As I browsed through several long boxes of comics in my collection, I began to examine a few of the stark contrasts between the “lighter” subject material found in comic books published before the late 1960s as opposed to the “darker” material found in most books published during the 1980s. At some point during the 80s, comic books became much more mature and graphic in terms of content and subject matter and as I looked through these issues, I began to explore why these darker tones became more prevalent in the books of this era.
Comics have always reflected society in some way or another. How accurately they portrayed the underbelly of society was a different story. During the 1940s, comics and their title characters could be seen rallying around the war efforts in Europe. In the 1950s, these characters became more and more campy as the social “norm” created the need for more wholesome, family-oriented entertainment. This new way of life included the showboating of science (ie, the push-button age) and the “world of tomorrow” approach to spark people’s imaginations for a brighter future.
It wasn’t until the late 1960s and early 1970s that a wave of underground comics began to surface. Newer independent companies, which did not always comply with the Comics Code adapted by DC and Marvel Comics, were responsible for publishing many of these books. These new counterculture-based comics, despite not being as widely circulated, began to increase society’s acceptance of adult-oriented comics in the industry.
With the arrival of the “Bronze Age” of comic books, beginning in the early 1970s, there came a huge tonal shift in many of the books already being published. The Comics Code Authority adjusted its stance for the first time in history. This was largely due to Stan Lee having challenged them over the rights to include the usage of narcotics in an issue specifically created due to the suggestion of the United States Department of Health, Education and Welfare. Deaths of superheroes and supporting characters became more commonplace and the creation of new characters such as Conan the Barbarian, Swamp Thing and Ghost Rider reflected the publics desire for edgier characters. Even Batman began to adopt a darker visage, more in tune with how he was originally portrayed in the 1930s, as opposed to the campier character that many at the time associated with the popular television series starring Adam West. Issues such as child abuse, drug use, racism, radicalism and consumerism were now all being addressed.
By the time the 1980s rolled around, comics truly began to change tone as they became more psychological than ever before. The emergence of anti-heroes such as Wolverine, Punisher and Lobo became widespread overnight. In a sense, all of the values such as “truth, justice, and the American way” became diluted. Society’s perception of the real world began to change and superheroes began to reflect the suspicions and fears that that society began to feel more and more about the world. When the Reagan administration stepped up the War on Drugs campaign across America, it addressed the rampant drug and crime problems that were occurring in the country at the time and this greatly influenced the tone of the world that superheroes were living in. With the emergence of writers and artists such as Frank Miller, Alex Ross and John Byrne, these fears were illustrated in ways that had never been seen before be the average comic book reader. This was a period of time in the industry where characters such as the Watchmen, Man-Thing, Howard the Duck and other began to question the values of society more and more within their pages. Key books such as Frank Miller’s The Dark Knight Returns, which sees an aging Bruce Wayne returning to pick up the mantle of Batman once again after violence begins to run rampant in a dystopian Gotham in the near-future, highlight many of the fears and threats (such as corporate control) that were escalating in society at the time.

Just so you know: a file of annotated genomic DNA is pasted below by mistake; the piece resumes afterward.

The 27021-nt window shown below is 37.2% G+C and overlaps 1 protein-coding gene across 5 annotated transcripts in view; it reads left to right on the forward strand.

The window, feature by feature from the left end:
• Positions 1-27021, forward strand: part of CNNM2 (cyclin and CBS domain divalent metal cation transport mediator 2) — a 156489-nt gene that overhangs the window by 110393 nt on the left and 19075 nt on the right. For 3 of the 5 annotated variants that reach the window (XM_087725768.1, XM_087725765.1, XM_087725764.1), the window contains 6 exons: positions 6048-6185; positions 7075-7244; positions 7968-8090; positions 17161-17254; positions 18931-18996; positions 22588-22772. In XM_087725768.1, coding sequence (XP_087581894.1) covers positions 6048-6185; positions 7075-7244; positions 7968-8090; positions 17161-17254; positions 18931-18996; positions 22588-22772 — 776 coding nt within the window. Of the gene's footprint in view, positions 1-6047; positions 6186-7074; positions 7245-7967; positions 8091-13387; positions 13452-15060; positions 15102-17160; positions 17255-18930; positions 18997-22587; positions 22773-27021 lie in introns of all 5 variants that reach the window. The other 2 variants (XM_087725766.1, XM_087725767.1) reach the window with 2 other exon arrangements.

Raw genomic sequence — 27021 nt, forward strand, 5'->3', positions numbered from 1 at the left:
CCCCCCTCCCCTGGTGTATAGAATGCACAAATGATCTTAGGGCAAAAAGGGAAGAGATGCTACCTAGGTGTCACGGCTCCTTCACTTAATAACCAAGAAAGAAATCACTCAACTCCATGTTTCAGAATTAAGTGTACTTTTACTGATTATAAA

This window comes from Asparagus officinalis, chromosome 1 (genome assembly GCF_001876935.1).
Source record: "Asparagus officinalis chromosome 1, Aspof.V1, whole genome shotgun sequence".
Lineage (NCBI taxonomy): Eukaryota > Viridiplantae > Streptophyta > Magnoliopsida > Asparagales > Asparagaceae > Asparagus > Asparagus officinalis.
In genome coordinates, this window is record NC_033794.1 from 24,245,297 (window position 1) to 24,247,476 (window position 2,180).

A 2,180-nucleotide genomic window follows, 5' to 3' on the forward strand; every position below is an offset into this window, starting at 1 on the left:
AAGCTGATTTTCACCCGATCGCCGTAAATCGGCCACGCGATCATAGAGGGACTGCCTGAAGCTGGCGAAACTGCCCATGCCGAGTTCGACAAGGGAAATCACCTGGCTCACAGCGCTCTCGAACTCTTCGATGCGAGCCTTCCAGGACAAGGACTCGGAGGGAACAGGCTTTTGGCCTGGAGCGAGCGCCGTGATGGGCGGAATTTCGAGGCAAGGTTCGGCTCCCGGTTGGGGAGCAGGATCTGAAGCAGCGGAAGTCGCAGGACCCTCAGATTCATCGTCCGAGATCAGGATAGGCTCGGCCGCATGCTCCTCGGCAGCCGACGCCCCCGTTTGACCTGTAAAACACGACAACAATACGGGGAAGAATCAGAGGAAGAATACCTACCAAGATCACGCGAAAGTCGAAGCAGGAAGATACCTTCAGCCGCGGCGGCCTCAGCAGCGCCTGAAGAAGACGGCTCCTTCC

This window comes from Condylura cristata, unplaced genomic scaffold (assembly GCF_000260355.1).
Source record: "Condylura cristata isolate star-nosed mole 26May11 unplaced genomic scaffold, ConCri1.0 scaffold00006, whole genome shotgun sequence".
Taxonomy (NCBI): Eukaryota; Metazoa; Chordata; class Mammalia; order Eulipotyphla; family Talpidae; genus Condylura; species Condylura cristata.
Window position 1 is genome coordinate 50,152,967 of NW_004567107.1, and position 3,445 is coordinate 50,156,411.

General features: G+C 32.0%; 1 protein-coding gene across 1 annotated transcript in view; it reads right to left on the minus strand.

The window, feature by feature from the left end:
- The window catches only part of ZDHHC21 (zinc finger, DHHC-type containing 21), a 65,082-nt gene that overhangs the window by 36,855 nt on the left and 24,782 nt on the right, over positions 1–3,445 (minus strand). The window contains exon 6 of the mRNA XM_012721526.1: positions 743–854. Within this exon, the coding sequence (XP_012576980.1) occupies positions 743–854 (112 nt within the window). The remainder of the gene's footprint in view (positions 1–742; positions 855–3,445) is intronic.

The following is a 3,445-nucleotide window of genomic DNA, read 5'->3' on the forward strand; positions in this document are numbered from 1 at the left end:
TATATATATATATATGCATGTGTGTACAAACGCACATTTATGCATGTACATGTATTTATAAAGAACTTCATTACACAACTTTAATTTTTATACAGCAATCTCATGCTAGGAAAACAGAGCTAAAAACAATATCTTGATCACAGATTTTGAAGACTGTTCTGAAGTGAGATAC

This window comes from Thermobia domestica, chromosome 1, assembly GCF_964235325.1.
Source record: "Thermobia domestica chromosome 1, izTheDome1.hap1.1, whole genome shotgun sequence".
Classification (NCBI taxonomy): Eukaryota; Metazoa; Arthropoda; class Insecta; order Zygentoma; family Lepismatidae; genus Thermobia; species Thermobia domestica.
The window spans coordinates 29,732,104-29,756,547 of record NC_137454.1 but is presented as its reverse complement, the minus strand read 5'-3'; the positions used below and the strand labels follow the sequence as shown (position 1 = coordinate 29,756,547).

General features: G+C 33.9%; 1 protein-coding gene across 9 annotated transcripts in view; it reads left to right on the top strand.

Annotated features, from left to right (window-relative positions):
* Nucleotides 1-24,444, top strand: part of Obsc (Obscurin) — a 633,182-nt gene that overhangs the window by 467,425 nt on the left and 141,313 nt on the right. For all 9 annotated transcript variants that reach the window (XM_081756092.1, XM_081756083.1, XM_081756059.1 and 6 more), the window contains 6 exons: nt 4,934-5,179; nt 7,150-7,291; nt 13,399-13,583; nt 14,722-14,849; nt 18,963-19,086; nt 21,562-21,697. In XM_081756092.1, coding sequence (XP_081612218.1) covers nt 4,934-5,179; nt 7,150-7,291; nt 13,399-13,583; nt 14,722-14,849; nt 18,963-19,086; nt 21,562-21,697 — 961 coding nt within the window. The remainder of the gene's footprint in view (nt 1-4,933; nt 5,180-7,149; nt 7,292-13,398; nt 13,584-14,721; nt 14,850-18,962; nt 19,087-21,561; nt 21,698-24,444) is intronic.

In a very true sense, the wave of comic books published in the 1980s took the largest step towards accurately portraying emotional realism. The public no longer found it credible that an individual would selflessly use an extraordinary ability unique to them for the widespread benefit of mankind. Instead, the 1980s was a period of time where the reader found it more believable that an individual would launch a crusade against criminals based on their hatred, fear and anger of the injustice prevalent in their society.